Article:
Church Hill community accuses AEP of neglecting power line maintenance, causing outages

Local

A Church Hill neighborhood says they’re fed up with what they’re calling prolonged, frequent power outages that some say they’ve been dealing with for decades. 

Appalachian Power customers living along “Big Elm Road” said, despite persistent complaints, the company has neglected to maintain their power lines, burdened by overgrown trees and brush. 

“It’s complete negligence by the power company,” said Jennifer Hawkins, who reached out to News Channel 11 to look into the problem. 

Hawkins just moved to Church Hill in June of 2018 but she said she’s had about six power outages since then. 

Others, like Dianne Forbes, said they’ve been dealing with the problem for much longer. “I’ve lived here over forty years…We’ve been dealing with issues with Appalachian Power the whole time I’ve lived here,” she said. 

Neighbors said outages last for hours and often days. 

They said it’s not just when it snows. 

“I mean it can rain three or four days and it goes out. The wind can blow really hard and it goes out,” said Forbes. 

 “It’s a never ending problem,” said Bob and Tonya Greer, who have lived in Church Hill for seven years. 

Neighbors said their attempts to get Appalachian Power to fix the problem of overgrown trees have been unsuccessful. 

In an email Hawkins forwarded to News Channel 11, an Appalachian Power employee wrote, “Please understand things such as weather, fallen trees or equipment failure are out of our control and Appalachian Power does not guarantee electric service. It is the customer’s responsibility to ensure they maintain a back-up system that can adequately serve your needs in the event of a power failure.”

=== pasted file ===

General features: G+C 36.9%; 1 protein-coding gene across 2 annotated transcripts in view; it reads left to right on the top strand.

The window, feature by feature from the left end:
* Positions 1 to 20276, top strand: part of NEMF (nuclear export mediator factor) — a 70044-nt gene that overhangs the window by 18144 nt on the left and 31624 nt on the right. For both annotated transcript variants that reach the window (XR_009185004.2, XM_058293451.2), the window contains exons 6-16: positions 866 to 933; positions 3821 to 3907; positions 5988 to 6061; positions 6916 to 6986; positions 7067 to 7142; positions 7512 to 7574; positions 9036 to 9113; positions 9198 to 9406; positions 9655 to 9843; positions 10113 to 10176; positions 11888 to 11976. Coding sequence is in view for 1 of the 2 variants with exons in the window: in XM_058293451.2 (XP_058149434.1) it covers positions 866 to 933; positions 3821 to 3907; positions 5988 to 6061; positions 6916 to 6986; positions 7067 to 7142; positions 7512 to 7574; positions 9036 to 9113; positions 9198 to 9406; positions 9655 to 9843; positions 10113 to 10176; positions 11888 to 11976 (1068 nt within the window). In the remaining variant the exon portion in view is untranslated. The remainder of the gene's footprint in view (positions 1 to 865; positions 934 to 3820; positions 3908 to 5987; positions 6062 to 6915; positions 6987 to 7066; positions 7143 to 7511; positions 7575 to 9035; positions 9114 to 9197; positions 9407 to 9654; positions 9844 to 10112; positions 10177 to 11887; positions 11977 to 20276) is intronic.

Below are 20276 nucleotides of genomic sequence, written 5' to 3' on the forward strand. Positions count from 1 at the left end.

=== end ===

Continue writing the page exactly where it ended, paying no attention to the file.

“They say they’re not responsible for cutting off the trees, that we are,” Forbes said she was told. 

Appalachian Power Spokesperson John Shepelwich confirmed in a phone interview Wednesday that it’s their company’s responsibility to keep trees clear of the main line that runs from pole to pole, but not lines that connect to a person’s house. 

Their website also says that the company “will take immediate action to remove the tree if it identifies a climbable tree too close to a power line…a power line taken down by a tree branch, or through other means, poses a serious safety hazard.” 

Mount Carmel’s fire department confirmed that a power line was the source of a fire on Big Elm Road in late September. 

“Top of that walnut tree was probably running about 15 feet in flames,” said Greer. 

Plus, neighbors said frequent power outages are a safety hazard for several people who rely on oxygen tanks. 

“One couple, just a couple houses down, go to a motel every time the power is out so that she can breath,” said Forbes. 

Furthermore, neighbors said that most people in the area rely on wells to get water. That means when the power goes out, they also lose access to water. 

Neighbors said the solution to these many problems is simple. “Take care of it. You’ve had complaint after complaint after complaint, fix it,” said Hawkins. 

Hawkins said she was told that Appalachian Power was planning to fix these problems by the end of this past Fall. 

Shepelwich confirmed this was the projects original timeline but said it was moved back due to the volume of severe weather in the region that he said forced the company to divert contractors elsewhere. 

He said the project is now expected to begin in early January. 

He said it will include tree trimming and infrastructure repairs. 

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